"ODOT’s collection and use of the enhanced data in SafetyAnalyst has led not only to an improved program for identifying and treating problem sites through the vast array of available analysis options and software capabilities, but also to a number of other benefits. The collection of needed new data has led to improvements in ODOT’s overall data collection processes and better input into its data needs assessment. ODOT is better able to identify data errors, such as site subtypes and specific locations where data are missing or incorrect. Although the primary use is at headquarters, SafetyAnalyst is also providing ODOT districts with the ability to run ad hoc specialized and localized network screenings and site priority lists. For ODOT, the switch to SafetyAnalyst has made it possible to retire legacy analysis tools and antiquated mainframe technology, a long-term goal of the state’s Information Technology Office. The SafetyAnalyst automated evaluation process has led to more efficient and accurate development of crash modification factors for both system-wide and project-level treatments. Finally, SafetyAnalyst has provided critical input and processes to assist ODOT’s efforts in the implementation of the other advanced tools in the HSM." (Pg 16, April 2012 ITE Journal) (Hughes and Council, 2012)

"By better identifying sites with highest ‘excess’ crashes – crash frequencies above the number predicted by the site’s characteristics – ODOT’s use of SafetyAnalyst has led to fewer manual safety studies (i.e., in-field reviews) that district engineers must conduct. Before SafetyAnalyst use, engineers were conducting studies of approximately 600 locations covering 900 miles each year. With SafetyAnalyst use in 2010, the numbers have dropped to 350 locations covering 95 miles. At the same time, the sites ultimately identified are much more hazardous: the goal of an improved identification program. The number of fatalities per identified mile is 67 percent higher than when non-SafetyAnalyst programs were used. Likewise, the number of serious injuries per mile is 151 percent higher and the number of total crashes per mile is 105 percent higher. These higher identification rates indicate much more accurate identification of problem locations." (Pg 17, April 2012 ITE Journal) (Hughes and Council, 2012)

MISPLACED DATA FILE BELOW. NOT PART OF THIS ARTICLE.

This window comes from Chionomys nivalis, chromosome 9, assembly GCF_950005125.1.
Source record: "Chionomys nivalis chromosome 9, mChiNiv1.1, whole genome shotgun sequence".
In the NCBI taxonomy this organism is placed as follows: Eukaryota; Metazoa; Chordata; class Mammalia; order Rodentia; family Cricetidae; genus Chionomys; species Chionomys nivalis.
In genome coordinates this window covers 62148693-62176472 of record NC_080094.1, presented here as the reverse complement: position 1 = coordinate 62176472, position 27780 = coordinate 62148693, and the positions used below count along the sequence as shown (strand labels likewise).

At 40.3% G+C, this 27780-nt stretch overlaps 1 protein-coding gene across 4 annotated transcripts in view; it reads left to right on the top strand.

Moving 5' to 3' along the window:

"Ohio’s experience with both the enhanced data and the use of SafetyAnalyst has resulted in not only what it believes to be better safety decisions, but also a number of ‘auxiliary’ nonsafety benefits. Based on current experience, the collection and use of enhanced data can be cost-beneficial and will lead to better safety decisions." (Pg 17, April 2012 ITE Journal) (Hughes and Council, 2012)

Safety Performance Functions (SPFs)

This document provides guidance on the development of safety performance functions (SPFs) for use with the Safety Analyst software. SPFs are provided in Safety Analyst and are automatically calibrated using each agency’s data, so it is not necessary for agencies to develop their own SPFs; however, because some agencies may prefer to implement Safety Analyst using SPFs developed with their own agency’s data; this memo provides guidance on the appropriate procedures for SPF development.

PDF icon  Developing SPFs with State or Local Highway Agency Data

These documents provide the tables and graphs of the default SPFs provided in Safety Analyst. If used, these SPFs are automatically calibrated using an agency’s data.

SafetyAnalyst Roadway Segment SPFs
SafetyAnalyst Intersection SPFs
SafetyAnalyst Ramp SPFs

This report documents the development of SPFs for two-lane roads maintained by the Virginia Department of Transportation. This study was undertaken to develop SPFs for use in Virginia in conjunction with Safety Analyst.

Development of Safety Performance Functions for Two-Lane Roads Maintained by the Virginia Department of Transportation.